Identity and adoption are complex issues with no easy fit-all answers. But then Akinnuoye-Agbaje doesn't have any easy answers to offer. "It's a significant question: should black people only adopt black children, and white people white children? My film doesn't judge in that sense. It makes you aware of the possible dangers but if there's anything to be gleaned from this story it's that if one is from a certain culture and then fosters someone from another culture, one should really take the time to learn about that other culture because there will come a point when the child will need to know about whence it came."
As relieved as young Adewale was to return to Tilbury as a nine-year-old, he had also learned something about his background, and it disturbed him. For the first time he was aware of being on the outside and looking in, and realising that he was not the same as his foster parents, despite their insistence that he was. "Now I had a reference point and that really highlighted my cultural identity crisis," he says. "I wanted to assimilate and go back to the abnormal normality I knew. I wanted to wash off the experience of Africa but obviously I couldn't because that's who I was. As much as I wanted to deny it, it was plaguing me, and I was reminded by the images coming through the TV, people on the streets and in the end my family in the house."
The more he tried to blend in, the more he was rejected. After a year in Africa his skin was darker, which made him yet more conspicuous among the white population. Reluctant to go out, he was issued with an ultimatum by his foster father: either he fight in the street or he would have to fight in the house. With little choice, he learned to defend himself and also to attack others. As he became a teenager he grew into a well-built young man with a reputation for violence.
"It was a time of standing up and standing your ground or running, and there wasn't anywhere to run in Tilbury. The local skinhead gang really ran the streets. They made my life – and anyone's who was a shade darker than pale – a misery."
There's a natural human tendency to dramatise our backgrounds, embellish challenges and exaggerate difficulties, and actors are certainly not immune to the impulse. But there's no bravado or sentimentality in Akinnuoye-Agbaje's manner. Instead he displays a passionate and perhaps cathartic desire to explain, not least because what took place next requires some explanation.
He became a skinhead.
He didn't just adopt the haircut and clothes but the racist attitudes too. He fought alongside his new skinhead comrades, who treated him at first like some brutalised pet to be unleashed in battle. "I was like a little dog that followed them around," he says.
"When a child wants to be accepted," he explains, "he'll do anything. And if it means you're getting a certain amount of notoriety from a fight, that's what you'll do. If all you've known is racism, abuse and persecution, then all of a sudden you're getting some recognition, that's your new drug. That's what you want. By the time I was 16 I was someone to reckon with. I was so eager to repudiate any connection with any immigrant race I would go above and beyond. I was desperate to belong to something. That was my drive as a teenager."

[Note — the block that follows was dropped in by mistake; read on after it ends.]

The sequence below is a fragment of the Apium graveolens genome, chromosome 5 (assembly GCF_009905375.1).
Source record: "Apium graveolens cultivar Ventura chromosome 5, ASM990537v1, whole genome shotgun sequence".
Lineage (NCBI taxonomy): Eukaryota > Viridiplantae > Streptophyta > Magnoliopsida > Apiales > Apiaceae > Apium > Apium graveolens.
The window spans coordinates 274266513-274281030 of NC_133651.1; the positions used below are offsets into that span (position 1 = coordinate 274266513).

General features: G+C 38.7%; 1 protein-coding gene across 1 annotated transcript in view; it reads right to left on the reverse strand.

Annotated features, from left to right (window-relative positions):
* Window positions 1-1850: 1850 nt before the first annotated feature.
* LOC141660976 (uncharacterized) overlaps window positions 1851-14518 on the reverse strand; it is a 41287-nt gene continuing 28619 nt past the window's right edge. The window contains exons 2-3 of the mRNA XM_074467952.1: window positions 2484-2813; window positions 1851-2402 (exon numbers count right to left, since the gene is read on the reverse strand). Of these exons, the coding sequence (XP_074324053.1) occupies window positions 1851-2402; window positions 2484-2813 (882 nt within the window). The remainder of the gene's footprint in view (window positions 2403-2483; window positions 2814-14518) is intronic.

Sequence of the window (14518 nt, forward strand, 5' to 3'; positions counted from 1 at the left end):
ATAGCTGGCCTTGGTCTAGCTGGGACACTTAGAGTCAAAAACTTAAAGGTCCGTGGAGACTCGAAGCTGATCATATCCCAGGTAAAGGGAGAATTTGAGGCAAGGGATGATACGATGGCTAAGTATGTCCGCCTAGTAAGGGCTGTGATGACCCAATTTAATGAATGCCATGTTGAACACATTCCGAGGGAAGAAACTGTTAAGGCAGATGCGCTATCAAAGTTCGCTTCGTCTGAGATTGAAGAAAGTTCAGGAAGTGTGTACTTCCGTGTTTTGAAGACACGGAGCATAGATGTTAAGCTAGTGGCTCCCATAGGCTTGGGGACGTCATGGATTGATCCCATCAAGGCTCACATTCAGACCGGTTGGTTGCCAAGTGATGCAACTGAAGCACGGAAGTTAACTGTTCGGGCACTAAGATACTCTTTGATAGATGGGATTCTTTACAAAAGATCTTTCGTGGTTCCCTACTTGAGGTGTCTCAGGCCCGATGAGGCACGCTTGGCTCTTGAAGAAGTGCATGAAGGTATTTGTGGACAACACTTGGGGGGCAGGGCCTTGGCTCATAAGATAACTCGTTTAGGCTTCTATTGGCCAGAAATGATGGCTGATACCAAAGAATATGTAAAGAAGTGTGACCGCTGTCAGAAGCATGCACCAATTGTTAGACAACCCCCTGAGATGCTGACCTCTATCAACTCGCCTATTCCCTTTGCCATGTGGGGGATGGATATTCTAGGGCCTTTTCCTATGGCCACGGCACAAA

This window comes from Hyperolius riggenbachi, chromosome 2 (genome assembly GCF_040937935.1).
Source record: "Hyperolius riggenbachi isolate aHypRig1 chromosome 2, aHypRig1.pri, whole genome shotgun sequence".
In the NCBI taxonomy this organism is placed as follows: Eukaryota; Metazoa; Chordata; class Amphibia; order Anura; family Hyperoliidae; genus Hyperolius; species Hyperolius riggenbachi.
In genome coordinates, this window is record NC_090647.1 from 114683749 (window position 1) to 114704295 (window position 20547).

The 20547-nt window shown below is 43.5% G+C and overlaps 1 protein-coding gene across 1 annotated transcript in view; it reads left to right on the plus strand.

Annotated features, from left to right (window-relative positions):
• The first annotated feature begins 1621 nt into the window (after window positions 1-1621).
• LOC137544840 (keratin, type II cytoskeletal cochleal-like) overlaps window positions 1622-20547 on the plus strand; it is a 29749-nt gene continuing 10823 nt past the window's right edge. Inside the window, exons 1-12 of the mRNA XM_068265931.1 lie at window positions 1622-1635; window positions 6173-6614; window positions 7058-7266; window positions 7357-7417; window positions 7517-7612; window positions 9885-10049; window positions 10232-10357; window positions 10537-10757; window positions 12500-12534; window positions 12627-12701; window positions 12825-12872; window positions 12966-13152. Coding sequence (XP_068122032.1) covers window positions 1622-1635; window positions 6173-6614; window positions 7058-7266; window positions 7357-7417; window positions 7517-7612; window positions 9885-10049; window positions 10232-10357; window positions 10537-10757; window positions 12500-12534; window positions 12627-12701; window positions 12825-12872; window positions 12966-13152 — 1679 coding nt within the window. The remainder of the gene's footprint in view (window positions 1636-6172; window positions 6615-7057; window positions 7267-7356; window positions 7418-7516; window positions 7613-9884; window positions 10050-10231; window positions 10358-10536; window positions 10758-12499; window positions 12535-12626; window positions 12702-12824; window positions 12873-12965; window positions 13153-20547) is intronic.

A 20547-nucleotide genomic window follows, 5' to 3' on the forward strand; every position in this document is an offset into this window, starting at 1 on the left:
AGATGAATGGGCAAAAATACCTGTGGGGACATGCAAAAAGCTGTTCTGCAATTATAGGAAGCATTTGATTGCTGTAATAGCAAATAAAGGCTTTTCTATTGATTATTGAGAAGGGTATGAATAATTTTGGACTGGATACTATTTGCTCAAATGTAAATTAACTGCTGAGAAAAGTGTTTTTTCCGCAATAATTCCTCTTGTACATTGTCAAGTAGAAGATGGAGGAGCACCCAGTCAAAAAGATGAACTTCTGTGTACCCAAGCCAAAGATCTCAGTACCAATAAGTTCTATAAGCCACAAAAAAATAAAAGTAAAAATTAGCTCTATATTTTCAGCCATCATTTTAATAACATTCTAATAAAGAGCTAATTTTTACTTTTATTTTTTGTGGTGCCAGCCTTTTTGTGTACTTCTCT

He became a bully and a thief and seemed set to pursue a life of crime and dysfunctionality. Unable to cope and worried that he would become a disruptive influence on the other children in her care, his foster mother got in touch with his birth parents. At 16 he was once again removed from Tilbury, this time not to Africa but to a boarding school in Surrey, paid for by his parents – his father was a qualified barrister with a lucrative practice in Nigeria.
The relationship with his birth parents had not improved in the intervening years. He was a street kid who spoke a raw cockney dialect, and they were two professionals, unwilling to acknowledge responsibility for what they had inflicted on their child.
"It was hell on earth," he says, shaking his head at the memory. "It was really the most bizarre thing. I was like, 'Eff off, you wog'. They were total strangers to me, and there was no marrying the two worlds of Tilbury and Africa. No way."
Such was the disorienting shock of boarding school, with its unsettling silence and atmosphere of academic expectation, that the overwhelmed teenager, now confronted with his own self-hatred, attempted suicide.
He couldn't turn back but didn't know how to go forward. He found it hard to concentrate and he struggled to understand what he was being taught. But gradually, with the help of a girlfriend and a fellow student, he began to accept his heritage, and he also learned how to study, going on to gain a law degree from King's College, London.
He was and remains grateful to his birth parents for eventually providing an education but he never forged a close relationship with them. His birth father is now dead, as are his two foster parents, whom he thinks of as his real parents. "They were the ones who raised me, for good and bad," he says. He stayed close to them right up until their deaths.
While at university he worked in a clothes shop where, in turn, he was introduced to modelling. That took him around the world and eventually to Hollywood, and the cast of the film Congo. The instant he started acting, he knew it was his vocation. "I realised that the sum total of my life added up to this: my rough upbringing, because when they said 'Action!', I had plenty; and the analytical focus and determination of legal study – you need all of that to be an actor," he says, breaking into a broad and knowing grin.
"And obviously my natural charisma and showy self, because you've got to be star inside."
Akinnuoye-Agbaje is indeed a star inside and out, but the hardest and most triumphant role he'll ever play is the one he was handed by his parents as a baby of just six weeks.